CD Remarkable. Both poems express such transcendent empathy. Ialways assumed James had left "Hook" out ofShall We Gather at the River, which was published in 1968, and then included it later in To aBlossoming Pear Tree. Its style and theme are so consistent with severalof the poems he wrote while living in Minneapolis in the mid-sixties,such poems as "The Minneapolis Poem," "A PoemWritten under an Archway in a Disconnected Railroad Station, Fargo,North Dakota," "Speak," "The Poor Washed Upin Chicago," and "Rip."
AW He found life menacing in Minneapolis and even morefrightening in Bari.
CD But you would never know from his poems that he wasfrightened by the lowlife in Minneapolis. He seems to embrace thedowntrodden in the same way his character Judas embraces themugger's victim in his poem "St. Judas." He seemsto transform his fear of the downtrodden characters he encounters inMinneapolis into compassionate elegies, as in these lines from theconclusion of "Speak":
I have gone forward with Some, a few lonely some. They have fallen to death. I die with them. Lord I have loved Thy cursed, The beauty of Thy house: Come down. Come down. Why dost Thou hide thy face?
And also stony resolve, as in the concluding lines of"Inscription for the Tank": "I have heard weepingin secret / And quick nails broken. / Let the dead pray for their owndead. / What is their pity to me?" Did you notice this sort ofemotional vacillation in him between compassion and resignation? And wasFano a place that healed not only his fear but a life-long wound ofphysical and psychological hardship?
Aw I'm not sure why I went on about the lowlife. I thinkJames was always aware of what dark, menacing things go on in all citiesand towns. One may not see or experience this kind of life, but we knowit's there. Perhaps he felt the only thing he could do about itwas write. After his losses in Minneapolis--his marriage, his job, hischildren who moved to California with their mother, his house on ComoAvenue--he lived in dreary places on miniscule funds. He hung out at thebars on Seven Corners, an area now spiffed up, which was a verydifferent life than that of academia. It wasn't skid row, but hemay have felt he ended up there. Yes, I agree, he moved betweencompassion and resignation. I think the return to Fano, a place we hadloved back in 1972, made him feel safe. It hadn't changed, and heknew his way around and what to expect.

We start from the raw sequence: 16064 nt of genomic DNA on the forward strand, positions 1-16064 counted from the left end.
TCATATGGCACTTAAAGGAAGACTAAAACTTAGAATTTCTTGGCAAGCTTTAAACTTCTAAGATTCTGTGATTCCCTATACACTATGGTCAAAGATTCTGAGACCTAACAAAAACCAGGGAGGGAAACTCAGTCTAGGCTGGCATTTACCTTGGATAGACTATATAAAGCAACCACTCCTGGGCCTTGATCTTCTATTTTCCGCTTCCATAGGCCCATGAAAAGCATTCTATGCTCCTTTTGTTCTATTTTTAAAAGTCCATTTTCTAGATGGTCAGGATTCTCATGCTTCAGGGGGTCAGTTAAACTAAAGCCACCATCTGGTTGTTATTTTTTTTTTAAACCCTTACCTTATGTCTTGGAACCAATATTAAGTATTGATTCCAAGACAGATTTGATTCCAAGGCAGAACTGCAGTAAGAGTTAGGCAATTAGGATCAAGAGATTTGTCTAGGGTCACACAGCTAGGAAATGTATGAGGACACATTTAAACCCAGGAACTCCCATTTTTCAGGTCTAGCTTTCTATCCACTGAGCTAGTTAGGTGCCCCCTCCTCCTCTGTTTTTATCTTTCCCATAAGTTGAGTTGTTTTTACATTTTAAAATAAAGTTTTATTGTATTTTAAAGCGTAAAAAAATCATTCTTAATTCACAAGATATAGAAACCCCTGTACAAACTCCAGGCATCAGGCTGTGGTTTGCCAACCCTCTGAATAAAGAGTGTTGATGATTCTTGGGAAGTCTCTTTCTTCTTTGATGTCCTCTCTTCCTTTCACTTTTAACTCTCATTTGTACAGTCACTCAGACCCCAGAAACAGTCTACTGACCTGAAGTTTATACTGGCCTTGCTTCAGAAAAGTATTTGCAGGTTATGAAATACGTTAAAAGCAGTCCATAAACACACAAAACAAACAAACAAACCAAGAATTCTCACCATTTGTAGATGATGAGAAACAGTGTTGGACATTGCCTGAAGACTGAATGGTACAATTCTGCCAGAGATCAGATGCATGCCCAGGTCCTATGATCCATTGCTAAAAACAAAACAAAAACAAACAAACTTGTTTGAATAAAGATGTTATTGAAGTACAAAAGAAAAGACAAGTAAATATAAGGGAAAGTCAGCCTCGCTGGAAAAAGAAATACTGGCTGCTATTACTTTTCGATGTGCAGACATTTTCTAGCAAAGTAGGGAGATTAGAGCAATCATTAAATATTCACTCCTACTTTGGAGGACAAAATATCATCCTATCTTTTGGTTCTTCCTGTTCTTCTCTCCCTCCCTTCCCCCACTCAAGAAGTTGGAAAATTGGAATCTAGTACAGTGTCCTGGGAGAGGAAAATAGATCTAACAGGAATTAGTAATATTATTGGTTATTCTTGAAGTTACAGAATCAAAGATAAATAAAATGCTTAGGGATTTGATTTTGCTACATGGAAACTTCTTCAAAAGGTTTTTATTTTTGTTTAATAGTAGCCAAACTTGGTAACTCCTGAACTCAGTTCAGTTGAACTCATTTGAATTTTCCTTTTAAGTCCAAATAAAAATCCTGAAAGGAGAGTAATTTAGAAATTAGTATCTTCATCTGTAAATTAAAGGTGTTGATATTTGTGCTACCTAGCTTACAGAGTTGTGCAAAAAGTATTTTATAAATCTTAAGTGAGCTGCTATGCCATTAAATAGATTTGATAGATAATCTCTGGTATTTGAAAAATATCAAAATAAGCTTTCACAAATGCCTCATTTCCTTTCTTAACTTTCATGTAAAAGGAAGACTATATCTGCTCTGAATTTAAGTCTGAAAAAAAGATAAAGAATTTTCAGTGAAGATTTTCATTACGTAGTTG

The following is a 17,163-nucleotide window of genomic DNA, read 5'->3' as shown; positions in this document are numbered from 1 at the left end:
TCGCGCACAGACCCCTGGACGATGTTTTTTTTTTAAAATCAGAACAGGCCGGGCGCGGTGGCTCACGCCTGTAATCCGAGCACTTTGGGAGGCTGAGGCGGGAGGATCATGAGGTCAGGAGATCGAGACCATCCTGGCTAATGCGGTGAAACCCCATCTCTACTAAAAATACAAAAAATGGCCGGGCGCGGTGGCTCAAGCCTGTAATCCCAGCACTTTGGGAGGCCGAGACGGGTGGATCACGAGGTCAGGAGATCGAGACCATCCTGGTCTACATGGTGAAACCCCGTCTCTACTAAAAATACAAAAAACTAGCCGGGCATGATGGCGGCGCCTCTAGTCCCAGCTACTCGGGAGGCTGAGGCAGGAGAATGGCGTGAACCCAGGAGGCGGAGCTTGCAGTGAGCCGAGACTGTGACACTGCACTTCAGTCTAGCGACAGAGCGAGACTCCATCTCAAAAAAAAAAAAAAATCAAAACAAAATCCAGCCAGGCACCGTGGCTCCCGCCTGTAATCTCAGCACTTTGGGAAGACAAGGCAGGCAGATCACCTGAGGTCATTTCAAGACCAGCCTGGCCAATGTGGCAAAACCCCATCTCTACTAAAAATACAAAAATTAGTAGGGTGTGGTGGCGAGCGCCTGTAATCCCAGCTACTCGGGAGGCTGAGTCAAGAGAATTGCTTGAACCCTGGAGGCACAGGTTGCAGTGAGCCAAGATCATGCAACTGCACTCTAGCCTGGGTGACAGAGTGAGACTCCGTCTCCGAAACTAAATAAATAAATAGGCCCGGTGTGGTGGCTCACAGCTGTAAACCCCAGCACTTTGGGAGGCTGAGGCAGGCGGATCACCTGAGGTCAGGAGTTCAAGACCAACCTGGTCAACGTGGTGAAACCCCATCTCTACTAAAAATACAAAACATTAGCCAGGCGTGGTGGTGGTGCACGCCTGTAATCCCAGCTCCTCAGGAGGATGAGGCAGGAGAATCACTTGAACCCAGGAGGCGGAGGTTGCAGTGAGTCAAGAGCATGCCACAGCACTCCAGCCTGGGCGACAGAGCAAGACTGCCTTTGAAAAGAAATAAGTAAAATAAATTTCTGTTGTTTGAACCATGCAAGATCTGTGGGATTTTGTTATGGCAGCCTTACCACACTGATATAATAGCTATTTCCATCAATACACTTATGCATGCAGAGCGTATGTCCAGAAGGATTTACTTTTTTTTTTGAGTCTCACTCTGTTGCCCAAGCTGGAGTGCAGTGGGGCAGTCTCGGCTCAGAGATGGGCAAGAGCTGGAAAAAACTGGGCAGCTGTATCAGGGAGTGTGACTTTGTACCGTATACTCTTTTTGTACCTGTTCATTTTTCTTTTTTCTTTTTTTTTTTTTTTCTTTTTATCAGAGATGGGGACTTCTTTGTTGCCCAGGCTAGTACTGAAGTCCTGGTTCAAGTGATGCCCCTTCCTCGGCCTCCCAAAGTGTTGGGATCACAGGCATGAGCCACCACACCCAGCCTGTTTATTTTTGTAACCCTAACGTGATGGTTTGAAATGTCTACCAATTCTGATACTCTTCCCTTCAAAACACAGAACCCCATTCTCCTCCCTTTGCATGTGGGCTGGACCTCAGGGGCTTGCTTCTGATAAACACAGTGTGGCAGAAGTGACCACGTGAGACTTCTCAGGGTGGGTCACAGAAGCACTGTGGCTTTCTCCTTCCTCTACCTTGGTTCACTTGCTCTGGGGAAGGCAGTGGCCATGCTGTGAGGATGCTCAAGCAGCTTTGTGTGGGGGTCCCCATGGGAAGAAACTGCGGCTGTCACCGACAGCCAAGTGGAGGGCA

CD In his poem "Piccolini," which appears inTo a Blossoming Pear Tree, James writes, "But those tiny fish which tickle the skin of myankles are so diminutive that they would have dissolved altogether intodroplets of mist at a mere touch of Catullus's fingertip. Ireckon that is why he never wrote of them by name, but left them tinyand happy in their lives in the waters where they still have their livesand seem to enjoy tickling the skin of my ankles." Such adifferent poem than a poem like "Beautiful Ohio," in whichhe celebrates the polluted waters of his hometown.
AW Oh, entirely different.
CD So he moves both psychically and geographically from thepolluted Ohio River to the dazzling piccolini at his ankles in a clearItalian river.